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Ireland in Schools

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A good read
For resources, please see following pages and O'Brien Press.


Range & quality

The key to the success of the Ireland in Schools English & literacy pathway is the range and quality of Irish children’s literature - myths & legends, historical novels, fantasy and contemporary realism.

Broad appeal
There are books and stories to suit all ages and abilities, allowing all to participate in a common project.

All can enjoy reading books suited to their individual interests and abilities.
Inclusiveness - high interest, low reading age
Many stories provide high interest material at a low reading age while also offering opportunities to address key grammatical features and extend spoken vocabulary.

Teaching schemes for SEN children in Years 5 & 6 on, for instance, Giants’ WeekIrish & Other Monsters and The Leprechaun Who Wished He Wasn’t draw their objectives from Years 2 to 6 of the NLS Framework.

Contemporary realism

Some writers are portraying a vision of the country in which their young readers are themselves growing up, free from the ‘Oirish’ stereotyping, with such works as

Christy’s Dream - owning horses on a Dublin housing estate, Moon King - the story of a child in care and Breaking the Wishbone, an innovative novel about a Dublin squat, in the form of a TV script.

Fantasy - for boys?
Schools working with Ireland in Schools have their share of reluctant readers among boys, but they all respond to tales of fantasy by Irish authors, such as the fast-moving The Battle below Giltspur and the seriously weird Cirque du Freak.

Myths & legends
The combination of the heroic and the magical, and the feistiness of Irish heroines, appeal across gender and age and ability ranges.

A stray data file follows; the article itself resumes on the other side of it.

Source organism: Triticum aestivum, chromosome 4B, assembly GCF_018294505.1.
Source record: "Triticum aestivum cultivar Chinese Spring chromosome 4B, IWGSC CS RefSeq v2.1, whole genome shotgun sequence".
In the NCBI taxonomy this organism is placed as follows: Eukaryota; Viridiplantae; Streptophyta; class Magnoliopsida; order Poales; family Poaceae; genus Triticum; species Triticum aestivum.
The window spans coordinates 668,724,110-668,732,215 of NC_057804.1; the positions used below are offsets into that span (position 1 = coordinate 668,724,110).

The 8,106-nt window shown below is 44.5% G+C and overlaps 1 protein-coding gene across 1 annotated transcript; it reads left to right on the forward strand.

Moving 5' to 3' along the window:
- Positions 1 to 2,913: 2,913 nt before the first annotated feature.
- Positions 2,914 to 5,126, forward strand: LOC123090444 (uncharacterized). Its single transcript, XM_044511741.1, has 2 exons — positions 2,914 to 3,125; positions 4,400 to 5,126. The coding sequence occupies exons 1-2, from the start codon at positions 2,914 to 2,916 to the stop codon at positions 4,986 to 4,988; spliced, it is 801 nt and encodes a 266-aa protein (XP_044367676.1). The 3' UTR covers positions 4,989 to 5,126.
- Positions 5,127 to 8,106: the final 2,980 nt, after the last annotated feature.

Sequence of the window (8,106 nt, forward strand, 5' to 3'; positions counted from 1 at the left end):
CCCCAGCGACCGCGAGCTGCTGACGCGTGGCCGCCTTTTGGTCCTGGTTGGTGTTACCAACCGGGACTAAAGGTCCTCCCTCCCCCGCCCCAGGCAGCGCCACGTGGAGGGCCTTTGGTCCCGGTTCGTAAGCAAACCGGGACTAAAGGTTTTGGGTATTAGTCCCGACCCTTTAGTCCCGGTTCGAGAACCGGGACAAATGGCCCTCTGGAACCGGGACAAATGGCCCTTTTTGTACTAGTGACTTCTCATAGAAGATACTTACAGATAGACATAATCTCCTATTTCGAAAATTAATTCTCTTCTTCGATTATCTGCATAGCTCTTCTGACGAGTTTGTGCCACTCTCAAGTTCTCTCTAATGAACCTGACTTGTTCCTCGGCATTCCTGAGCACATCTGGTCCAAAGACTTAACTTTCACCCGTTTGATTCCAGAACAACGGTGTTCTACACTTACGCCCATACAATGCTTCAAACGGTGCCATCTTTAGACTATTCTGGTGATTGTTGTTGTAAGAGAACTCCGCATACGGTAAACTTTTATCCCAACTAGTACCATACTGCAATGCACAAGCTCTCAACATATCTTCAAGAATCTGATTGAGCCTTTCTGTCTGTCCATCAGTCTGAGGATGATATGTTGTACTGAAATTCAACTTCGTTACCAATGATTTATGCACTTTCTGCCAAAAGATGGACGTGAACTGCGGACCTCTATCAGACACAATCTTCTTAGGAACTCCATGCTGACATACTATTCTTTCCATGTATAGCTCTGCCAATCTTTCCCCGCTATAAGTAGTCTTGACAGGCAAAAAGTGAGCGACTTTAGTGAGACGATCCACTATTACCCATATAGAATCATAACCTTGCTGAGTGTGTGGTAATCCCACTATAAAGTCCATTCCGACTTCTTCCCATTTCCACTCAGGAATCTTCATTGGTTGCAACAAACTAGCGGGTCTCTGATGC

Among the illustrated collections, the favourite is 'The Sea Woman’ in Sionbhe Lally’s lavish Favourite Irish Fairy Tales, stimulating much creative work in and beyond the Literacy Hour, particularly mood charts of the Sea Woman on returning to the sea and leaving her children.

Liam Mac Uistin’s Celtic Magic Tales show

  • magical powers getting people into and out of trouble - ‘Quest for Aideen’;
  • heroes, like Cuchulainn, involved in deadly or humourous contests; and
  • love bringing tragedy - ‘Deirdre & the Sons of Usnach’, an epic story of bravery, loyalty and honour mingled with jealousy, betrayal and death - an early example of tragic love in European literature.

Overview of Irish myths & legends (PowerPoint)

Historical novels
Ireland’s history - generally flashpoint periods when conflicting ideologies meet and when conflicting loyalties are tested - remains a focus of Irish writing for the young.

Under the Hawthorn Tree by Marita Conlon-McKenna is the first of an award-winning trilogy. It is a gripping story of love, loyalty and courage set in the devastation of the Irish Famine of the 1840s, when three children were left to fend for themselves.

More on historical novels

Selections from The Wolfhound Book of Irish Poems are equally successful in helping teachers meet the demands of the both the NLS at Key Stage 2, Years 5 & 6 and the Key Stage 3 National Strategy for English. Children warmed especially to ‘The Painting’ by Oscar Wilde, since ‘the line "There stands a little ivory girl" made me think of a little ivory girl.’

More on poetry